It’s time to bid adieu to one of my favorite local minor league criminals, the dude who would go to fancy Baltimore restaurants, rack up a hefty bill, and then fake a seizure to get out of it. The guy has been doing this for years.
So how do you repeatedly, brazenly get away with something like this? Well, our dine and dasher (Andrew Palmer) never ran out on a bill over $100. And legally, the maximum penalty for theft under $100 carries a maximum penalty of 90 days in jail — a sentence Palmer served many, many times over. “I said, ‘We have to get this guy more than 90 days. That just doesn’t faze him,’ ” Assistant State’s Attorney Scott Richman told the Baltimore Sun. Since 1985, Palmer has been arrested more than 80 times, and convicted more than 40.
Finally, after Palmer fake-passed out to avoid a $89 bill at the now-closed Oliver Speck’s, prosecutors charged him with theft under $1,000. Here’s how the Sun explains the charge:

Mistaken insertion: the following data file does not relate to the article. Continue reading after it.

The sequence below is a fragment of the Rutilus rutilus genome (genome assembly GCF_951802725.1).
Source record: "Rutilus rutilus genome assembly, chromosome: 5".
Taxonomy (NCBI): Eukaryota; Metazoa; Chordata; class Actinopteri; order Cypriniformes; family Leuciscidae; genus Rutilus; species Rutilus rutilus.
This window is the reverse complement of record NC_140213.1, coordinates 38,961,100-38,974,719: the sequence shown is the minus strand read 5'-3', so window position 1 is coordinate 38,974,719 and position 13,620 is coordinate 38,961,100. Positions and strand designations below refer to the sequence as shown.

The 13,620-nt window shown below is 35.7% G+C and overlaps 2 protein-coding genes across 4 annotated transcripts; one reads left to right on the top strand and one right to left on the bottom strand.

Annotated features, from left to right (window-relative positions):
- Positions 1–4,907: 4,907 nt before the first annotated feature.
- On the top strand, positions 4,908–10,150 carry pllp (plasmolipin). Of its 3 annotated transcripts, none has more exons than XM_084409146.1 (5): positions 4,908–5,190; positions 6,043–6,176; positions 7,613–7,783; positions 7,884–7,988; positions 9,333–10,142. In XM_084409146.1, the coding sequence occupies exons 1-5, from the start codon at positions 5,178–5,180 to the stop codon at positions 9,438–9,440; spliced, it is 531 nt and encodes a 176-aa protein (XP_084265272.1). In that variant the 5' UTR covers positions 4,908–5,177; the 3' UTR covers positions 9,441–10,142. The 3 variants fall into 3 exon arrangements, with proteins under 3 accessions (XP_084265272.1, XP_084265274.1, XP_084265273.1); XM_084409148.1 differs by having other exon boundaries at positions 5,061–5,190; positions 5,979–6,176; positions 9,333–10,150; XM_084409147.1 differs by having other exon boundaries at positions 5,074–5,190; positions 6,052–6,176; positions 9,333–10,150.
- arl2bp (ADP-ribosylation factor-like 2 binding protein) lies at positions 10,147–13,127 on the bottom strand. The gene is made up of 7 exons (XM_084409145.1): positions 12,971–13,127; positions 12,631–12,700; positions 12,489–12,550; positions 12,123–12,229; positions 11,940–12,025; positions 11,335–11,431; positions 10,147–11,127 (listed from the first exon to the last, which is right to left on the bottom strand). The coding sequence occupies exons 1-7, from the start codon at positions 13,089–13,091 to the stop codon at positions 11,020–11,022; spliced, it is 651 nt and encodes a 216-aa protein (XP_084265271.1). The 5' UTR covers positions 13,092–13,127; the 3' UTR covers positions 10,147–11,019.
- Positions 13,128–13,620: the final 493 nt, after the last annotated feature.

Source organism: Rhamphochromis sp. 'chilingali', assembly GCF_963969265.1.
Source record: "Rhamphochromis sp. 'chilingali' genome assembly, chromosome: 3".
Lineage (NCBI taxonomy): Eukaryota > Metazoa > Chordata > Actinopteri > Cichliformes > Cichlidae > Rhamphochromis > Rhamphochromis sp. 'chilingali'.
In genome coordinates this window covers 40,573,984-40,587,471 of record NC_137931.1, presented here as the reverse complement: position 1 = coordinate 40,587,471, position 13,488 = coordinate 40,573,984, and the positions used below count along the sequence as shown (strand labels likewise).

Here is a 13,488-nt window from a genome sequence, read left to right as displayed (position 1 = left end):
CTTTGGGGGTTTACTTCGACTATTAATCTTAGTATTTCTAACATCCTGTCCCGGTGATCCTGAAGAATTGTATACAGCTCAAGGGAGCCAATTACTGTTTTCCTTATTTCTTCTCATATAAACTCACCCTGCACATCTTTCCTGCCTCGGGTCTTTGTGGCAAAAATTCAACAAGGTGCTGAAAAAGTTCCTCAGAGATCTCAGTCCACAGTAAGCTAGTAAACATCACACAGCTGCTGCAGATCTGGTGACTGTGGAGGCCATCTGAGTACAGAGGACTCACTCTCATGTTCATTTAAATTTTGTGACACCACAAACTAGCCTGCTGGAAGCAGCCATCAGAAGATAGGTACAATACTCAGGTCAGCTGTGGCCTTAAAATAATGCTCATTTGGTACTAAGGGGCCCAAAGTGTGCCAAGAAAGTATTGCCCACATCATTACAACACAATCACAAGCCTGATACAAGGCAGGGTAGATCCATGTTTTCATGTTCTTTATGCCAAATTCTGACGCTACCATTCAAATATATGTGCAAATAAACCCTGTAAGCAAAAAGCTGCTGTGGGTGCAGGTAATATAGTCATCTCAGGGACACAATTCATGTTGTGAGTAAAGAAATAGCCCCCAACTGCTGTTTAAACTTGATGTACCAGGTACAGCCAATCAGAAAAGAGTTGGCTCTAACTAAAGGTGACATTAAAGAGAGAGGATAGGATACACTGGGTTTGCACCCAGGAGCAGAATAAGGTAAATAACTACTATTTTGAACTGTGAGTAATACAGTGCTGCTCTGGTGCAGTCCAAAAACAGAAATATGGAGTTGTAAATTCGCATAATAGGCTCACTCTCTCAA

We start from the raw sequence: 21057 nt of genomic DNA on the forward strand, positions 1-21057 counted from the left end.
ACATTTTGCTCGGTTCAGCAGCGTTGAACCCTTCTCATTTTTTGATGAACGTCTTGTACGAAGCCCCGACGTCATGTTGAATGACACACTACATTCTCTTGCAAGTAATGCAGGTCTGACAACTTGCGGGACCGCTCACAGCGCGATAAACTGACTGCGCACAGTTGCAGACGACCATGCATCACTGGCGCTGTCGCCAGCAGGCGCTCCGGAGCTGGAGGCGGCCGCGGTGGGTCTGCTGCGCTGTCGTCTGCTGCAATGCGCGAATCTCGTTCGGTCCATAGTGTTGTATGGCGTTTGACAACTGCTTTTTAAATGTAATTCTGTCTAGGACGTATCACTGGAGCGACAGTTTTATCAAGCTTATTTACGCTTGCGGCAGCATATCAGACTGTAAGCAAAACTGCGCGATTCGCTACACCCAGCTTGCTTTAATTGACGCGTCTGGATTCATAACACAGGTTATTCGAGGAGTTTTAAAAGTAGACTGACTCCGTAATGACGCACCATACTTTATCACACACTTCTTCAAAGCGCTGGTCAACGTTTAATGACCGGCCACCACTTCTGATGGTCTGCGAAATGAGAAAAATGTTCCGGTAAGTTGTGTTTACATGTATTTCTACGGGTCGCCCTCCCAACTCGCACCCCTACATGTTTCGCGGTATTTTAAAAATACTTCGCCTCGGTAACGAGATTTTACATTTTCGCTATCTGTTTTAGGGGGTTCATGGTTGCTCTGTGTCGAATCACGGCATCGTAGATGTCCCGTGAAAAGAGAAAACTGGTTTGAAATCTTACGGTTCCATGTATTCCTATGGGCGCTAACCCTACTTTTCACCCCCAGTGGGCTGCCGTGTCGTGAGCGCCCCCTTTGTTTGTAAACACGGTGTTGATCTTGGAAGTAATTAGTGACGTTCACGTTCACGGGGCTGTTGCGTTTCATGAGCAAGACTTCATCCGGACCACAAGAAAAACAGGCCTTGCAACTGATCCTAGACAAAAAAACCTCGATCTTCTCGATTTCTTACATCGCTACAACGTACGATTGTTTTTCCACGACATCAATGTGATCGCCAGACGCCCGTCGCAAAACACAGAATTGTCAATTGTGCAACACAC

Of course, $89 is under both $100 and $1,000, but defense attorney and former prosecutor Warren Alperstein, who is not involved with the cases, said there is a principle in the law called “specific over general” that calls for the charges to fit the allegations as closely as possible.
“You have to charge the most specific statute that applies,” Alperstein said.
The first judge threw out the new charge, but the district judge allowed the charges to stand, and in fact charged Palmer with three counts of it. He was sentenced to 5 years in prison, plus a five-year suspended sentence if he repeats his bad behavior during his three years of supervised probation. It sounds like this really may be the end of our dine-and-dasher… or maybe just a minor hiatus.
- The Effect of a Dilapidated Home on a Baltimore Block - September 19, 2017
- The Ku Klux Klan Is Apparently Still Alive and Well in Maryland - August 24, 2017
- Baltimore May Be Getting a Professional Soccer Team - September 16, 2016